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Discussion in 'Shiny Things' started by Jurgen, Mar 2, 2010.
Those little hyperlite trailers are pretty cool and look a lot more cost effective then the Airstream.
I'm with Klay even at 14K that's a bunch of cash and I didn't see an option for a generator or generator compartment, no mention of hook ups either. No interior pictures on that web site either.
Oops I missed a couple pages of the web site.
Nice peeps, I am liking that this thread has at least some legs. Now if you have one, what do you like/dislike-- what would you change???
from one of the links, I want the whole sha-bang
Like the Ranchero!
That's what I thought, a Ranchero with a classic little trailer.
I like these, perfect layout for us, bed, shower, potty, small kitchen.
IF I were in the market for a 'full-service' trailer - stand up with bath, I'd probably lay the cash down on an Airstream - they just seem to be the most durable, although you get mad space into those gooseneck trailers, you lose the bed of the truck.
But the only way I would get something that large would be to live in it for a longer time than say a summer, because personally, I'm unable to justify a big tow vehicle for the rest of my life.
These smaller units are ideal for most users unless you must simply bring your entire house with you. I saw people in Alaska never get out of their monster RV's except to hook up the utilities. That's not my style [yet anyway].
Someone who has a dual purpose tell me, do you notice the fuel/oil smell after you are at the campsite? I'm just curious as to how you mangage that - it seems to be the only potential downside to the multi-purpose haulers.
Only if you spill some gas but it goes away pretty quick.
I had a goose neck where their wasn't a wall separating the living area from the garage area and I never had a smell problem. It made for a shorter rig
but a little more utilitarian than RVish.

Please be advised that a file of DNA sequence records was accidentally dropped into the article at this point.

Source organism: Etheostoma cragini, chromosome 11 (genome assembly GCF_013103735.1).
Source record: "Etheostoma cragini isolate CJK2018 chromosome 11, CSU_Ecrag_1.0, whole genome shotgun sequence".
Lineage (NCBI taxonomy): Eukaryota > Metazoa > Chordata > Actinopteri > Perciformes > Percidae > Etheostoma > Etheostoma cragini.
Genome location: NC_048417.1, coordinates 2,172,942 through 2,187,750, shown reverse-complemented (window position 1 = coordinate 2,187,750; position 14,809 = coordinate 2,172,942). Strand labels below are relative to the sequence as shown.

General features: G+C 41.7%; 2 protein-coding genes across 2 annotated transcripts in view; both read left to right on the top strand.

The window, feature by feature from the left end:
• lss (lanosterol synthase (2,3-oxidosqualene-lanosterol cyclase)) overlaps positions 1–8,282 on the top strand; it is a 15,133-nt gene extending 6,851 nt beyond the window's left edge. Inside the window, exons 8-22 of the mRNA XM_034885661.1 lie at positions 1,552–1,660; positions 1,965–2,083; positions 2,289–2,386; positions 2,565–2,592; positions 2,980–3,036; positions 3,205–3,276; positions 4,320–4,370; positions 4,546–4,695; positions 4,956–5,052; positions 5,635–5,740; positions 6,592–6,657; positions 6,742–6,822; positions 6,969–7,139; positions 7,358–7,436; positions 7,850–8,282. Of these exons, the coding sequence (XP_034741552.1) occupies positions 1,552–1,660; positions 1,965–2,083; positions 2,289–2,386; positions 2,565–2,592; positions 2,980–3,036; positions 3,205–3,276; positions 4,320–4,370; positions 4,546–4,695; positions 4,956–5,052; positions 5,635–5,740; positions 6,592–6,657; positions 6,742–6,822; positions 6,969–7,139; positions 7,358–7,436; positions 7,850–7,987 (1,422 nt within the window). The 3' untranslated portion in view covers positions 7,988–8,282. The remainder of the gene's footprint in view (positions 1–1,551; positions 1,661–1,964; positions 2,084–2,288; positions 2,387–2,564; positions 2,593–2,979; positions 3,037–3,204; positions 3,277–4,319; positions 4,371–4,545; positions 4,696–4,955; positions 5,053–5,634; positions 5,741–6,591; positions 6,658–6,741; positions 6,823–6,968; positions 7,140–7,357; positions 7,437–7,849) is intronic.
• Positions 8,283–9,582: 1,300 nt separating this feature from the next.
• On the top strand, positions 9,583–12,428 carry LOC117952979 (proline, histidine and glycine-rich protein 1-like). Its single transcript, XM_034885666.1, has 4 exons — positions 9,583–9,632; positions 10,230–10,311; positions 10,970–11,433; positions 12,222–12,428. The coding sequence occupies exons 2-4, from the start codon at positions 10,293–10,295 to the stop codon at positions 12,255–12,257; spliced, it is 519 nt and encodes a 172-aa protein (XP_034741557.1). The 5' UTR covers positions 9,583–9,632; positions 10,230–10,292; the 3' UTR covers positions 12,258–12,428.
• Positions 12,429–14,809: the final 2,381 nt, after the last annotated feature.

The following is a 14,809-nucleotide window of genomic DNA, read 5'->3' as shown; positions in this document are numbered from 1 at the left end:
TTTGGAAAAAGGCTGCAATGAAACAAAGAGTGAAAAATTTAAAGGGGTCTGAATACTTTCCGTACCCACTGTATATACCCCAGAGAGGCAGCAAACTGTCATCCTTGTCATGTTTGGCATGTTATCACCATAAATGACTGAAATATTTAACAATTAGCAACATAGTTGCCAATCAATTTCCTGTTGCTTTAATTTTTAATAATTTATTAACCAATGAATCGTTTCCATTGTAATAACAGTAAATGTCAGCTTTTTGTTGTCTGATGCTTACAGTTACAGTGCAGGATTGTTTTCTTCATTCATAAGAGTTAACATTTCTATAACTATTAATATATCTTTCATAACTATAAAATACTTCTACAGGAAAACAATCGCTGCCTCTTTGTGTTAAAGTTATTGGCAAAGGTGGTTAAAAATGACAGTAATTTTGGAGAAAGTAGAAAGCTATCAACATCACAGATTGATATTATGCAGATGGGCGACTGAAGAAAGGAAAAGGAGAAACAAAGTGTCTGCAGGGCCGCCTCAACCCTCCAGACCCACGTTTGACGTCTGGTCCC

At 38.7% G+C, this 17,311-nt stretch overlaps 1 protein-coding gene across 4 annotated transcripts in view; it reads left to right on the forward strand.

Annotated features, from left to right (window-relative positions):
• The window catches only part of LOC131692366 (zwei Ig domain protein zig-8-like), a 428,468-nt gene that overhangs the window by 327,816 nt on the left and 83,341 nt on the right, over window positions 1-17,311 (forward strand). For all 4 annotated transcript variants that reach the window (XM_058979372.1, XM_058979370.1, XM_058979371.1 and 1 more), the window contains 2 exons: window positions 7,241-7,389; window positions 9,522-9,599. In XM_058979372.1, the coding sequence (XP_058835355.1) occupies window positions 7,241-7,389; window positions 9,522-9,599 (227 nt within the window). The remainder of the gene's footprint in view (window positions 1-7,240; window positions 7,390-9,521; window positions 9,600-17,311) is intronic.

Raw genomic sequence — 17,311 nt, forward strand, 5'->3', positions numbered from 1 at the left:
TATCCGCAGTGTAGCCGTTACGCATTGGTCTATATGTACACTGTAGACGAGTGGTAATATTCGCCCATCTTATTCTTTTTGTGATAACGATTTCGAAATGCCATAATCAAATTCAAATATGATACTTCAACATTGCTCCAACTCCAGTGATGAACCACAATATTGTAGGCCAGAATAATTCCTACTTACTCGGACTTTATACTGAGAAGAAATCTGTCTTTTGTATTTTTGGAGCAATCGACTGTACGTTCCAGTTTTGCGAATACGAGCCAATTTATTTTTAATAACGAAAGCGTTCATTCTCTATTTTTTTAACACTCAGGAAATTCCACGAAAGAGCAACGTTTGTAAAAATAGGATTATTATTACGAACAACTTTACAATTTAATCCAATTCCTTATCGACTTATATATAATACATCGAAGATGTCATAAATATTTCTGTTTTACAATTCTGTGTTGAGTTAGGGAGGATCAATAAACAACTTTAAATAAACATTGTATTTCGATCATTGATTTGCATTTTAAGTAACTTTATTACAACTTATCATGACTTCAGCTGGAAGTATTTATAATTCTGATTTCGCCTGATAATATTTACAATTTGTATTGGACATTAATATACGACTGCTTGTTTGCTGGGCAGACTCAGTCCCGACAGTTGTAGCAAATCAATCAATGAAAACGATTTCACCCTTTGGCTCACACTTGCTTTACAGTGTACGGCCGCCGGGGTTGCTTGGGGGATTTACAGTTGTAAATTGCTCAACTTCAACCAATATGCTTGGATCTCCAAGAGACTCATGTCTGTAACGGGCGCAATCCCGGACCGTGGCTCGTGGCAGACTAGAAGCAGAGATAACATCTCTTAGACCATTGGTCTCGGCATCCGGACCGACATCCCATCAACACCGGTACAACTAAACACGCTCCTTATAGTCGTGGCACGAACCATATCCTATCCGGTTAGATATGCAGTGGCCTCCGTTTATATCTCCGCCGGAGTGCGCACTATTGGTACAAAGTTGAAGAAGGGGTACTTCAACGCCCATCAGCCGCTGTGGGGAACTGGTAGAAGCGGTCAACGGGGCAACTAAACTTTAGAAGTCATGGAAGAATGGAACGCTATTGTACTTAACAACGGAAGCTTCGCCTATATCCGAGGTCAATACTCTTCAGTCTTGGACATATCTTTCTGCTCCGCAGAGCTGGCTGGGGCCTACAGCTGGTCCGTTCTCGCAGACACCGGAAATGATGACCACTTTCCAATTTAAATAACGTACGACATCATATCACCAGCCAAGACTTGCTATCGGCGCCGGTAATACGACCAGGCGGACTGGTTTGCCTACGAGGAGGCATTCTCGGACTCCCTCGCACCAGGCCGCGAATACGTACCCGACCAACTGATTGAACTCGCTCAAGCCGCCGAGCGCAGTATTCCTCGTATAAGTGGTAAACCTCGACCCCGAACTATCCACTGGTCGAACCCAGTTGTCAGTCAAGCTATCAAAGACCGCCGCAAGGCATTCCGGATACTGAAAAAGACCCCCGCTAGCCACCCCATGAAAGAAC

Those look well thought out, on the outside, anyway. Few to no seams to let the rot in, the biggest problem with a lot of the classic units. They ought to be easy to take care of and last a long time.
Thought I put the link for interior pix. http://www.eggcamper.com/
Much nicer than the Scamp we had. Like the layout better also.
Now if I could just figure out how to sleep 4 in there.......
The inside made me think of a shower stall.
Minimal seams and lots of easy to clean surfaces.
That's a pretty neat idea...
so, what are the pros/cons of a bathroom in an old light small trailer? I mean, I really wouldn't want anyone taking a dump and stinking up the small area inside. porta potties are a cheap alternative to a permanent toilet. plenty of propane showers on the market. the systems are bound to leak at some point. why would you need a bathroom, or don't you?
My little beasty, about the same size as a Bohler, wieghs 900 lbs.
The grey water tank is very small so you can't plan on many showers. When we had ours it was great because the kids were very small and a Scamp was much easier than a tent and could be pulled behind our Sienna. When camping in the woods we used a rubbermaid tote on the floor and used the shower to wash the kids and dumped the water in the woods, thus stretching the grey tank capacity. The toilet was good for nighttime bathroom breaks and traveling, especially during the potty training time period. Just pull off the road and pop into the camper.
As far as maintenance and leaks. It is probably less than other rv's in the long run due to the construction, although our scamp had a soft spot under the shower because the previous owner did not maintain the caulk joints in the shower.
Potties are air tight, so you don't really smell them other than the
initial blast. Only difference between a porta potty and permanent one is the portability, mechanism is basically the same. So you'd still be hauling your shit around in the trailer. Lotsa folks don't care about pots and showers, me, that's one of the things I want along with a bed, heat, and air.
I know you said you didn't want a tent on wheels, but I have one of these. In fact I have the ninth one ever made. Versatlity is the name of the game. Weighs 700 lbs, can haul bikes/ 4 wheelers, cargo, lumber, bicycles, kayaks etc. Pulls easily with a 4 cyl Ranger with a GS1200 on board. It has many uses beyond camping, which is great because it is not cheap. A very nice, well designed outfit.
......and crazy expensive! $17k! I rented a really nice fiberglass camper like the egg from base. It was $80 for a 3 day weekend. I liked it and wanted to buy one....until the few used ones I could find were going for $8-12k. Even the little old beat up ones from the 70's were going from $3-7k. No thanks on that :huh